Mortgage Interest Credit
The federal government's mortgage interest credit provides another opportunity for first-time homebuyers to claim a tax break for the mortgage interest they paid. Unlike the mortgage interest deduction -- which reduces your taxable income -- this mortgage interest credit directly counts against your tax bill, lowering what you owe.
"It's a little-known but very cool program," said Deb Tomaro, a Bloomington, Ind.-based broker with RE/MAX Acclaimed Properties. "Depending on the purchase price of your home, a buyer can get 20 to 30 percent of the interest they pay every year back as a straight tax credit."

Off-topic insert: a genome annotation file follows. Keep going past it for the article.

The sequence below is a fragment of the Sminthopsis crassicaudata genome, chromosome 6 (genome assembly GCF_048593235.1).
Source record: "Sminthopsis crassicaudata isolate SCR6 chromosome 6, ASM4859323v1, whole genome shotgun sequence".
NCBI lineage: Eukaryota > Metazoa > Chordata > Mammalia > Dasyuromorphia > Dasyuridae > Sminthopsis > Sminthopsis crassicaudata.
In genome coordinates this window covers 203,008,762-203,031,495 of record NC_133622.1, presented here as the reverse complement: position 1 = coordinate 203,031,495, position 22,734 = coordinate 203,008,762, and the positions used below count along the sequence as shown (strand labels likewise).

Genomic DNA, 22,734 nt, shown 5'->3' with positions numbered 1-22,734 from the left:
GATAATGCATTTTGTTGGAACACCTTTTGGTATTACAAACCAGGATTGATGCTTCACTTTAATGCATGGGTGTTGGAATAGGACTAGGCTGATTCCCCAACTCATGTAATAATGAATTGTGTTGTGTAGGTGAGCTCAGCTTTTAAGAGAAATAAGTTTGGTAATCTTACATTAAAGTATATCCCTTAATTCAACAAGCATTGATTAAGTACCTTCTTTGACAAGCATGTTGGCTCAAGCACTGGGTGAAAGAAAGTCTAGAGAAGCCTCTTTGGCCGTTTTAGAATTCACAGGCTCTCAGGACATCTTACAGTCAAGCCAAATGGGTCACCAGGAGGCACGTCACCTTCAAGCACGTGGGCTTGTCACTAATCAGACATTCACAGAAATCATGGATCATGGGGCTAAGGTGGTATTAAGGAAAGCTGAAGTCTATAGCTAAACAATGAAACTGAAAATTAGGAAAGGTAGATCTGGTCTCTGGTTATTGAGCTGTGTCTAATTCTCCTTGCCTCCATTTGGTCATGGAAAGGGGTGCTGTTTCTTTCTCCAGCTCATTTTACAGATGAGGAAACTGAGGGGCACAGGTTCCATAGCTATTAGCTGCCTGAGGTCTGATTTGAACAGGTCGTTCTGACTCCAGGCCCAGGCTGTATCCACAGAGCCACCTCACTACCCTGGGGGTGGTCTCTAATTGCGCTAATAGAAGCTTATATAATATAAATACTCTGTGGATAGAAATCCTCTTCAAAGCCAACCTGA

For example, imagine you prepare a return and find that you owe the IRS $1,000 in taxes. However, completing IRS Form 8396 for the mortgage interest credit shows that you're eligible for a $1,000 credit. In that situation, you can apply the credit and not owe the IRS anything.
The credit is not refundable, so you will not receive a check if the credit is larger than what you owe in taxes.
To be eligible, a state or local government must have issued you a Mortgage Credit Certificate. This typically occurs at the time you originate the mortgage. The certificate tells you how much interest you can claim as a credit. If you also claim a mortgage interest deduction, you must reduce the credit by that amount -- no double-dipping is allowed.
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